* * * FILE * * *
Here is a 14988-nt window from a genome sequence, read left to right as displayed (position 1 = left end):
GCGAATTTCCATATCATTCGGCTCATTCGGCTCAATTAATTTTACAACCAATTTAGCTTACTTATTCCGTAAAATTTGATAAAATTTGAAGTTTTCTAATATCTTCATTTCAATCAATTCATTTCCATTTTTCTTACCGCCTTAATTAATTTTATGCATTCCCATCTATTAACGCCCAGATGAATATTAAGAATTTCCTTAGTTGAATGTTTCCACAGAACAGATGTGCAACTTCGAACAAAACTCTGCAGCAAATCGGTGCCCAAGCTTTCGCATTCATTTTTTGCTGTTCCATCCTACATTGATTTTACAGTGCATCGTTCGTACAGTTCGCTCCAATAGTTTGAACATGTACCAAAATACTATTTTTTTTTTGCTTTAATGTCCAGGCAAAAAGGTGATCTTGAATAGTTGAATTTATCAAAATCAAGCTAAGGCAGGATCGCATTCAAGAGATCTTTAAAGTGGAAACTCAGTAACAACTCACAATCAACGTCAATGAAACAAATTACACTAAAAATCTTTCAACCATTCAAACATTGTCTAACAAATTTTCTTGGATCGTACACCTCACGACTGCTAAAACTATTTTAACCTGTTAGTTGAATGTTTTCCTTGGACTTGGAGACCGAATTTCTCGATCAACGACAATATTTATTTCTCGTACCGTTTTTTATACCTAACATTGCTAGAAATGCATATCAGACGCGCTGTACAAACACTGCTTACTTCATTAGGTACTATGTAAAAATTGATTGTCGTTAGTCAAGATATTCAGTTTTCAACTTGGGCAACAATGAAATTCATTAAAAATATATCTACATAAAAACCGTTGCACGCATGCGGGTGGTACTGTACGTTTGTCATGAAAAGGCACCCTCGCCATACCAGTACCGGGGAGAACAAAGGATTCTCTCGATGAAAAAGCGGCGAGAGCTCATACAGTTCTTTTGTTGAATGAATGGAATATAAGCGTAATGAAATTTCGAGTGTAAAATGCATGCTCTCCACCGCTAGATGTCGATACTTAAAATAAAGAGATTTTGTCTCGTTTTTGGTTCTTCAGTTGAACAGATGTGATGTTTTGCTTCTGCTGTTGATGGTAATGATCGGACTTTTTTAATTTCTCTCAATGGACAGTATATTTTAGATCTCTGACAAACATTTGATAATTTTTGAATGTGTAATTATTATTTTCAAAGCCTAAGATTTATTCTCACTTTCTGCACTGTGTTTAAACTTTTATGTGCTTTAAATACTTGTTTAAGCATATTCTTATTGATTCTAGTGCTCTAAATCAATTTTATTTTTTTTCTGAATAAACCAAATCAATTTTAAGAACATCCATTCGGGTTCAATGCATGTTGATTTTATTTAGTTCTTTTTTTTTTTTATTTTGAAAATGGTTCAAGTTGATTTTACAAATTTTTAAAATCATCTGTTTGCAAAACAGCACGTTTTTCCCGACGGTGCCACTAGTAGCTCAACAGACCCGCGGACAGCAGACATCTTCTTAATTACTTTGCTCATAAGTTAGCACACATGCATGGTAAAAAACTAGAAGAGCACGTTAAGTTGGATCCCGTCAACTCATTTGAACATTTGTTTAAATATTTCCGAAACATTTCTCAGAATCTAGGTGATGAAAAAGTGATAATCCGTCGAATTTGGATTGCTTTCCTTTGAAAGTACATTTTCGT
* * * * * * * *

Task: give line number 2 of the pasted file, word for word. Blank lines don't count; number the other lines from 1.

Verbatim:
GCGAATTTCCATATCATTCGGCTCATTCGGCTCAATTAATTTTACAACCAATTTAGCTTACTTATTCCGTAAAATTTGATAAAATTTGAAGTTTTCTAATATCTTCATTTCAATCAATTCATTTCCATTTTTCTTACCGCCTTAATTAATTTTATGCATTCCCATCTATTAACGCCCAGATGAATATTAAGAATTTCCTTAGTTGAATGTTTCCACAGAACAGATGTGCAACTTCGAACAAAACTCTGCAGCAAATCGGTGCCCAAGCTTTCGCATTCATTTTTTGCTGTTCCATCCTACATTGATTTTACAGTGCATCGTTCGTACAGTTCGCTCCAATAGTTTGAACATGTACCAAAATACTATTTTTTTTTTGCTTTAATGTCCAGGCAAAAAGGTGATCTTGAATAGTTGAATTTATCAAAATCAAGCTAAGGCAGGATCGCATTCAAGAGATCTTTAAAGTGGAAACTCAGTAACAACTCACAATCAACGTCAATGAAACAAATTACACTAAAAATCTTTCAACCATTCAAACATTGTCTAACAAATTTTCTTGGATCGTACACCTCACGACTGCTAAAACTATTTTAACCTGTTAGTTGAATGTTTTCCTTGGACTTGGAGACCGAATTTCTCGATCAACGACAATATTTATTTCTCGTACCGTTTTTTATACCTAACATTGCTAGAAATGCATATCAGACGCGCTGTACAAACACTGCTTACTTCATTAGGTACTATGTAAAAATTGATTGTCGTTAGTCAAGATATTCAGTTTTCAACTTGGGCAACAATGAAATTCATTAAAAATATATCTACATAAAAACCGTTGCACGCATGCGGGTGGTACTGTACGTTTGTCATGAAAAGGCACCCTCGCCATACCAGTACCGGGGAGAACAAAGGATTCTCTCGATGAAAAAGCGGCGAGAGCTCATACAGTTCTTTTGTTGAATGAATGGAATATAAGCGTAATGAAATTTCGAGTGTAAAATGCATGCTCTCCACCGCTAGATGTCGATACTTAAAATAAAGAGATTTTGTCTCGTTTTTGGTTCTTCAGTTGAACAGATGTGATGTTTTGCTTCTGCTGTTGATGGTAATGATCGGACTTTTTTAATTTCTCTCAATGGACAGTATATTTTAGATCTCTGACAAACATTTGATAATTTTTGAATGTGTAATTATTATTTTCAAAGCCTAAGATTTATTCTCACTTTCTGCACTGTGTTTAAACTTTTATGTGCTTTAAATACTTGTTTAAGCATATTCTTATTGATTCTAGTGCTCTAAATCAATTTTATTTTTTTTCTGAATAAACCAAATCAATTTTAAGAACATCCATTCGGGTTCAATGCATGTTGATTTTATTTAGTTCTTTTTTTTTTTTATTTTGAAAATGGTTCAAGTTGATTTTACAAATTTTTAAAATCATCTGTTTGCAAAACAGCACGTTTTTCCCGACGGTGCCACTAGTAGCTCAACAGACCCGCGGACAGCAGACATCTTCTTAATTACTTTGCTCATAAGTTAGCACACATGCATGGTAAAAAACTAGAAGAGCACGTTAAGTTGGATCCCGTCAACTCATTTGAACATTTGTTTAAATATTTCCGAAACATTTCTCAGAATCTAGGTGATGAAAAAGTGATAATCCGTCGAATTTGGATTGCTTTCCTTTGAAAGTACATTTTCGT